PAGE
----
Understanding the Biology of a Rare Genetic Disease
Duchenne muscular dystrophy (DMD) is a devastating inherited disorder that causes muscle wasting in boys. Symptoms begin early in childhood (around 3-5 years old) and progress quickly. Those afflicted with DMD are usually wheelchair-bound by their teens and often die from heart or lung failure by their mid-20s.
DMD is caused by mutations in the gene that produces dystrophin, a connective protein that strengthens muscle fibers. Although the genetic cause of DMD has been known for over 30 years, we still do not fully understand how loss of dystrophin leads to muscle deterioration.
There is no cure for DMD and monitoring disease progression and drug response in clinical trials is difficult. The primary measure in most trials is the six-minute walking distance which excludes very young children as well as older patients who can no longer walk. More accurate and objective measures of DMD are essential for assessing efficacy and speeding FDA approval of new therapies.
To identify biomarkers for DMD, the SOMAscan assay was used to measure protein levels in serum samples from Duchenne patients and age-matched healthy controls. Forty-four proteins showed significant changes (24 increased and 20 decreased) in patients with DMD. The proteins link to disease processes such as muscle fiber leakage, fibrosis, inflammation and muscle degeneration.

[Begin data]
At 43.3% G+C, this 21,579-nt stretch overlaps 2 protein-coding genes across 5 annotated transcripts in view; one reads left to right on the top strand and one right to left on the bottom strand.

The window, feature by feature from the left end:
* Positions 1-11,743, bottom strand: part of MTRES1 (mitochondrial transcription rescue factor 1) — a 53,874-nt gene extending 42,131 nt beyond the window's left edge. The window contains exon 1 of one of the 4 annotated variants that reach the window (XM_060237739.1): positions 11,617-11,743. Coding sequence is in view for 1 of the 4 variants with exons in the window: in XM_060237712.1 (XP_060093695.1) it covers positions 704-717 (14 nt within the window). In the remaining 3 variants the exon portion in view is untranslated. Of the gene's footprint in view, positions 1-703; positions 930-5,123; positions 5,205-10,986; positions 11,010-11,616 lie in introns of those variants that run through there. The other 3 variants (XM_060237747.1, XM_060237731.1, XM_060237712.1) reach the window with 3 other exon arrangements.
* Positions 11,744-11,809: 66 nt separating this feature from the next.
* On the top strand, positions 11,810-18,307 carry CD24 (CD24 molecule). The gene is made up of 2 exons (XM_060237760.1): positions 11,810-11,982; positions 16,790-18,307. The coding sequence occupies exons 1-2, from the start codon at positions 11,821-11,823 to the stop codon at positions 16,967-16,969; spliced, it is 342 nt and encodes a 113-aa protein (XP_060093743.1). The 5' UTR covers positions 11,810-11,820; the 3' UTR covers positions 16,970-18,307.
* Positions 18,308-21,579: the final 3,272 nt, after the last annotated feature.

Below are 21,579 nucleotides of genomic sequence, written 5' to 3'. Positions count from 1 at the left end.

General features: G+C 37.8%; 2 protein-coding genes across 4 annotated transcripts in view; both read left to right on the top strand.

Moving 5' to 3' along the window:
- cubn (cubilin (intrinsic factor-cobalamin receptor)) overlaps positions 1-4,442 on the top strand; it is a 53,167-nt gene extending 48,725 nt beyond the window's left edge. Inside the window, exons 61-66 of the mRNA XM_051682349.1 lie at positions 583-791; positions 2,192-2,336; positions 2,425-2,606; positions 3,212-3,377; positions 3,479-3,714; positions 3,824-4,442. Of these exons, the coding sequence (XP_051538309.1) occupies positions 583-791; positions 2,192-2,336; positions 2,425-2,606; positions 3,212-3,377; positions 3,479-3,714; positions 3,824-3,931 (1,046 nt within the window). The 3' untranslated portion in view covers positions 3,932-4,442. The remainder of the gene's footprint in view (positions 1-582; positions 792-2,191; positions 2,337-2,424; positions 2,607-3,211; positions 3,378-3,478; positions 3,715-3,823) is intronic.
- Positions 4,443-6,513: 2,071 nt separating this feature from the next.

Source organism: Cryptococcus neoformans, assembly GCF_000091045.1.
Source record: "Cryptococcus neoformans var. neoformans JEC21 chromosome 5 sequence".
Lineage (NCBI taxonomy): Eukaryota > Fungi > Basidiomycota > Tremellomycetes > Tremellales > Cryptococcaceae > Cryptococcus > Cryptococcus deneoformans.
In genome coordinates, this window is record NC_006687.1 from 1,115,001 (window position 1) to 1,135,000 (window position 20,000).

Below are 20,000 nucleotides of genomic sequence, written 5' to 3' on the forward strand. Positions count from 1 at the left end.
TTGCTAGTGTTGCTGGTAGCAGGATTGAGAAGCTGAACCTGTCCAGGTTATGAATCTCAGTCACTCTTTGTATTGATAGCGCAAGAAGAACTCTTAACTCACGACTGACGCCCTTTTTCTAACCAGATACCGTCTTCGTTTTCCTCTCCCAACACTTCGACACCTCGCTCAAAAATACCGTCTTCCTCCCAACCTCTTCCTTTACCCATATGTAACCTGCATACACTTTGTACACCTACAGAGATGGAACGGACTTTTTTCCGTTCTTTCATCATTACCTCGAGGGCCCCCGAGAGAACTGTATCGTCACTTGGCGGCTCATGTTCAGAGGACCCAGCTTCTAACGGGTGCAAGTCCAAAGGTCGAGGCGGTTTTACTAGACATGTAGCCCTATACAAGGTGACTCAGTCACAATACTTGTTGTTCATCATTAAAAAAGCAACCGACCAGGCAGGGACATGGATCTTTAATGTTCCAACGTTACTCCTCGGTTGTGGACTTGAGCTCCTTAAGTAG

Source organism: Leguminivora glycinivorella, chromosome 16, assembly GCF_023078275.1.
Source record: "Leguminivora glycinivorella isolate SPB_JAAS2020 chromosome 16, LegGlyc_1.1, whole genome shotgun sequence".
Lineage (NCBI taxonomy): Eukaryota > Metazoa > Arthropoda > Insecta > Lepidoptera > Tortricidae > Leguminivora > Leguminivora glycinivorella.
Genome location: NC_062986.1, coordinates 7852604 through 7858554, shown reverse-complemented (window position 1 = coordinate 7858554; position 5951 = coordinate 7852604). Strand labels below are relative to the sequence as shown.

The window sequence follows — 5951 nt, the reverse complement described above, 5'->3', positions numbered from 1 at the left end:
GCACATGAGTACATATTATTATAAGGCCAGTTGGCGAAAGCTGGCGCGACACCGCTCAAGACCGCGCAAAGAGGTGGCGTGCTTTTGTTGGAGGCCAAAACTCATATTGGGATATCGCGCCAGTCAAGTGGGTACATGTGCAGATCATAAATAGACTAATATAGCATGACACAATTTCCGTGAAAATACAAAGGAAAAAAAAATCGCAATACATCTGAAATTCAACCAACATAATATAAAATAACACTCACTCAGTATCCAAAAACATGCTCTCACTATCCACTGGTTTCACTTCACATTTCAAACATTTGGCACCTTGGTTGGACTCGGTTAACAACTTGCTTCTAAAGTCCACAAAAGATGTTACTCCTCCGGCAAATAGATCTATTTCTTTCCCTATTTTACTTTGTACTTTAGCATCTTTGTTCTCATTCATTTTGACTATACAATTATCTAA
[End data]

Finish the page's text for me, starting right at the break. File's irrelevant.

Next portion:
Many of the DMD protein markers were at their highest levels in the youngest patients and then decrease with age as muscles atrophy. These results suggest that significant muscle damage is occurring at a very early age (before 4 years). Protein measurements could offer a minimally invasive way of monitoring DMD during infancy, when interventions are likely to have the biggest impacts.
Hathout, Y et al. (2015) Large-scale serum protein biomarker discovery in Duchenne muscular dystrophy. Proc Natl Acad Sci U S A 112(23): 7153-7158.